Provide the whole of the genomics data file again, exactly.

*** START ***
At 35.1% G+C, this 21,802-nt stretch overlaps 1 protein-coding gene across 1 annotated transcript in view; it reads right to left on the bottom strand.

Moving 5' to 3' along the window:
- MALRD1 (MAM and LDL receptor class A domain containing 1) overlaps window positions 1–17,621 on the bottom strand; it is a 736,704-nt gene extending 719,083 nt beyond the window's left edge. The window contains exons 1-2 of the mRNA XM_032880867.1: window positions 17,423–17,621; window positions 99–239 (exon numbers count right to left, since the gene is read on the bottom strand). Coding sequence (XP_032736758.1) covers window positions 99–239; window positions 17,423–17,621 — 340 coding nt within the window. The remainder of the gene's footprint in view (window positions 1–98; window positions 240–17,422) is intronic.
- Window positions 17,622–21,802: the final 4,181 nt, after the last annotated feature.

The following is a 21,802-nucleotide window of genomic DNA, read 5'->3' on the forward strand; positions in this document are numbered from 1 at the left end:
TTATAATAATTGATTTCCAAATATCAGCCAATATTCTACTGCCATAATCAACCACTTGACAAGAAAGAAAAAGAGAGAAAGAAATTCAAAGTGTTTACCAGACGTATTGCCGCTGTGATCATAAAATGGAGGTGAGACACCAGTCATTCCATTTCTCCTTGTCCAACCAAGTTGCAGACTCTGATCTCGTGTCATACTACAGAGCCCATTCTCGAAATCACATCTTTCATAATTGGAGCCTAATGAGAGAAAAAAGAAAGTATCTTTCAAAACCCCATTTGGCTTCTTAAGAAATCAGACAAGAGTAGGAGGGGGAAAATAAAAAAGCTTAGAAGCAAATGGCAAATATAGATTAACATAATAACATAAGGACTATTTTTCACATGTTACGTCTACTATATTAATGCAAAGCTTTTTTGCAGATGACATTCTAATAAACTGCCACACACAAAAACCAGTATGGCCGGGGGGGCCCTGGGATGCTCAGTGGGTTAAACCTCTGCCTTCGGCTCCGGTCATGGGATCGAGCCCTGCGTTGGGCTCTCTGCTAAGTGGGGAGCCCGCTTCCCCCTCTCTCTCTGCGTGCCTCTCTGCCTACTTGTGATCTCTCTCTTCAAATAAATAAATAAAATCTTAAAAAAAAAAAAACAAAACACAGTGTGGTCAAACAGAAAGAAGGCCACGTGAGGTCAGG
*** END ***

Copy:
At 35.1% G+C, this 21,802-nt stretch overlaps 1 protein-coding gene across 1 annotated transcript in view; it reads right to left on the bottom strand.

Moving 5' to 3' along the window:
- MALRD1 (MAM and LDL receptor class A domain containing 1) overlaps window positions 1–17,621 on the bottom strand; it is a 736,704-nt gene extending 719,083 nt beyond the window's left edge. The window contains exons 1-2 of the mRNA XM_032880867.1: window positions 17,423–17,621; window positions 99–239 (exon numbers count right to left, since the gene is read on the bottom strand). Coding sequence (XP_032736758.1) covers window positions 99–239; window positions 17,423–17,621 — 340 coding nt within the window. The remainder of the gene's footprint in view (window positions 1–98; window positions 240–17,422) is intronic.
- Window positions 17,622–21,802: the final 4,181 nt, after the last annotated feature.

The following is a 21,802-nucleotide window of genomic DNA, read 5'->3' on the forward strand; positions in this document are numbered from 1 at the left end:
TTATAATAATTGATTTCCAAATATCAGCCAATATTCTACTGCCATAATCAACCACTTGACAAGAAAGAAAAAGAGAGAAAGAAATTCAAAGTGTTTACCAGACGTATTGCCGCTGTGATCATAAAATGGAGGTGAGACACCAGTCATTCCATTTCTCCTTGTCCAACCAAGTTGCAGACTCTGATCTCGTGTCATACTACAGAGCCCATTCTCGAAATCACATCTTTCATAATTGGAGCCTAATGAGAGAAAAAAGAAAGTATCTTTCAAAACCCCATTTGGCTTCTTAAGAAATCAGACAAGAGTAGGAGGGGGAAAATAAAAAAGCTTAGAAGCAAATGGCAAATATAGATTAACATAATAACATAAGGACTATTTTTCACATGTTACGTCTACTATATTAATGCAAAGCTTTTTTGCAGATGACATTCTAATAAACTGCCACACACAAAAACCAGTATGGCCGGGGGGGCCCTGGGATGCTCAGTGGGTTAAACCTCTGCCTTCGGCTCCGGTCATGGGATCGAGCCCTGCGTTGGGCTCTCTGCTAAGTGGGGAGCCCGCTTCCCCCTCTCTCTCTGCGTGCCTCTCTGCCTACTTGTGATCTCTCTCTTCAAATAAATAAATAAAATCTTAAAAAAAAAAAAACAAAACACAGTGTGGTCAAACAGAAAGAAGGCCACGTGAGGTCAGG